But the church in the New Testament followed neither of these directions. Believers were totally committed to Christ. You had to be, because chances were good that you would lose your life because of this faith. But they were also totally committed to the world in which they were living, impacting the world to such an extent that the emperor Julian (the Apostate) once wrote in anger:

“These impious Galileans not only feed their own poor, but ours also; welcoming them into their agapae, they attract them, as children are attracted, with cakes.
“Whilst the pagan priests neglect the poor, the hated Galileans devote themselves to works of charity, and by a display of false compassion have established and given effect to their pernicious errors. See their love-feasts, and their tables spread for the indigent. Such practice is common among them, and causes a contempt for our gods.”

What would happen if Christianity becomes more than mere faith in the salvation through Christ and truly challenges believers to become world-changing disciples of Jesus Christ?

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Friday, October 26, 2007 - Posted by | Alternative Society, Church, Death, Evangelism, Grace, Hope, Mission, Social issues, Swaziland, Theology

4 Comments »

  1. Great post. I believe you are absolutely correct in your assessment. You’ve cut to the heart of what our ministry here is all about. True Discipleship. I also thought of the scripture (paraphrased) “Be ye warmed and filled…” but the person doesn’t really DO anything for the other. This also touches on what I emailed you about, the false teachings that are spreading within the church. These teaching are geared to focus all on faith and what the individual wants rather than being other centered. Eventually it is all about what one believes rather than putting faith into action on behalf of the less fortunate. I have been reading here and there about how some churches now don’t believe in “mercy missions” because they are only called to spread the gospel. Yet, Jesus entire ministry included reaching out to the poor and disenfranchised. As the church are we only to preach and do nothing real and concrete for others? I think not.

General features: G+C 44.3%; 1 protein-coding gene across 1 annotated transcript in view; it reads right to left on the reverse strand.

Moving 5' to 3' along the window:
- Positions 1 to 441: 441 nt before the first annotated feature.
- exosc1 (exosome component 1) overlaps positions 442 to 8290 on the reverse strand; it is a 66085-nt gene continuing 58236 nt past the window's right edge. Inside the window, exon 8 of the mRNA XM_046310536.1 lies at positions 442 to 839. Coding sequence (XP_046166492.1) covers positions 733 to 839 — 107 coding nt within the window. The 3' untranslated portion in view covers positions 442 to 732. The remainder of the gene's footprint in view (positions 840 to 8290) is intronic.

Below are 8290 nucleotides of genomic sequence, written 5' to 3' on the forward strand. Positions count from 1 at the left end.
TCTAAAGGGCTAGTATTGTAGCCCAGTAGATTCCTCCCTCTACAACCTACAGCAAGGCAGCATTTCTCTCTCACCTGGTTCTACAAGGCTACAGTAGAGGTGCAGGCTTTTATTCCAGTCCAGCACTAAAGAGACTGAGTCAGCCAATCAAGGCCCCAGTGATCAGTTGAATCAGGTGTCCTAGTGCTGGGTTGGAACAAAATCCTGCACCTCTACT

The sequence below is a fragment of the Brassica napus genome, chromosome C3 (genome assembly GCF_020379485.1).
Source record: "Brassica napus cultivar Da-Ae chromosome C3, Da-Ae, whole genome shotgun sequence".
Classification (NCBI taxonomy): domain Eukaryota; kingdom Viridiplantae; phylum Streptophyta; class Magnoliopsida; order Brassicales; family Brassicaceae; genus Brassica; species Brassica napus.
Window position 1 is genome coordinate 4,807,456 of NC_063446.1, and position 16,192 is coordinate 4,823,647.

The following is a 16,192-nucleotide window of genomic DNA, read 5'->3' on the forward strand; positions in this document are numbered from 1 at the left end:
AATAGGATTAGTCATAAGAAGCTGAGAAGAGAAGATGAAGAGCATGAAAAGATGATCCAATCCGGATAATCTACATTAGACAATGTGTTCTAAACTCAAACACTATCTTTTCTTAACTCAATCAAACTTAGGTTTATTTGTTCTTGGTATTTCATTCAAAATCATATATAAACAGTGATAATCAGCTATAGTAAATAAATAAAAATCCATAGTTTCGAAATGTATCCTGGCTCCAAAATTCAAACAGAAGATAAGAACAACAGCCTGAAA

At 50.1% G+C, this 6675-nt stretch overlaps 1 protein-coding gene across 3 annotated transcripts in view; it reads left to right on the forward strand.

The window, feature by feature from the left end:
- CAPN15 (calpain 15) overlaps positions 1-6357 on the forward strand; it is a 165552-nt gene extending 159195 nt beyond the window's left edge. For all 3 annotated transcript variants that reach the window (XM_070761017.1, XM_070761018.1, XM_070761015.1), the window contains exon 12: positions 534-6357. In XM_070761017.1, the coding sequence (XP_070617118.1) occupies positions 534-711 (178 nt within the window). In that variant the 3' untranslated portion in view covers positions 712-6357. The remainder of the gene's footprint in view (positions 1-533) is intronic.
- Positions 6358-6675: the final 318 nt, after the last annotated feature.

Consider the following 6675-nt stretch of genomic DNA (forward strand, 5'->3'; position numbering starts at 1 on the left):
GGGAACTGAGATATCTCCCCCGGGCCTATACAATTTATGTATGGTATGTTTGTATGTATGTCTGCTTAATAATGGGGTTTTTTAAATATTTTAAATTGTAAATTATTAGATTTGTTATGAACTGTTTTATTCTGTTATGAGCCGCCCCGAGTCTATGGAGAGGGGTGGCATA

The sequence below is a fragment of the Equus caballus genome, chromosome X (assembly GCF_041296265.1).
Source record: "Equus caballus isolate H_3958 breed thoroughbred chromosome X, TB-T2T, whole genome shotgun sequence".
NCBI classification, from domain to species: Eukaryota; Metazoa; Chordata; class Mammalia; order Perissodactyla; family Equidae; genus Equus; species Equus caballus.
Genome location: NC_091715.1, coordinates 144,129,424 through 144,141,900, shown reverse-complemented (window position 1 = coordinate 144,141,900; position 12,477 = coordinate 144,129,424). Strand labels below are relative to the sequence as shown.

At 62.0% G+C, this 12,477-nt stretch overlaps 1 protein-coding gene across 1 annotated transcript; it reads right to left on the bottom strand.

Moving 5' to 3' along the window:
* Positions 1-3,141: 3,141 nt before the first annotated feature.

Comment by Maya | Friday, October 26, 2007 | Reply

  2. Bob Roberts had a great post yesterday. Have a look at it here: Start with the Society – Not the Church

    Also read the comments. I also commented on what he wrote and David Watson also had a great response. All this stuff about post-modernism and reaching the post-modern person in a new way, to my mind, boils down to becoming what Christ intended the church to be: a beacon of hope in a hopeless world.

    Comment by Arnau van Wyngaard | Friday, October 26, 2007 | Reply

  3. Sorry, I haven’t been by lately to comment, but I love reading your blog. God has blessed you with a biblical and practical understanding of missions. I appreciated this post. I read a book entitled Fabricating Jesus by Craig Evans, a biblical scholar teaching at Acadia Divinity College in Canada. There he argues that scholars that have left their faith in later years did so because at some young age, the mentally assented to a faith defined by externals, not internal transformation. I can’t help but wonder how many former pastors/missionaries/scholars/etc accepted a weak message presented by one of those easy believism types that you describe here. You nailed it on the head that the one proposing a weak faith is equal to one rejecting their faith. I just wonder how many of the former create the latter.

    Comment by wlh | Saturday, October 27, 2007 | Reply

  4. A very interesting remark that you make, that those rejecting faith may well be the result of starting off with a weak faith. I remember in my varsity years that we studied a small book written by Walter Chantry, called Today’s Gospel. In it he looks at the way that Jesus reacted to the rich young man’s question on salvation and concluded that our quick method of just praying a sinner’s prayer is not Biblical. Without taking anything away from the grace of God through which we are saved, we have to realise that God’s grace, though free, is not cheap (Bonhoeffer).

    Comment by Arnau van Wyngaard | Saturday, October 27, 2007 | Reply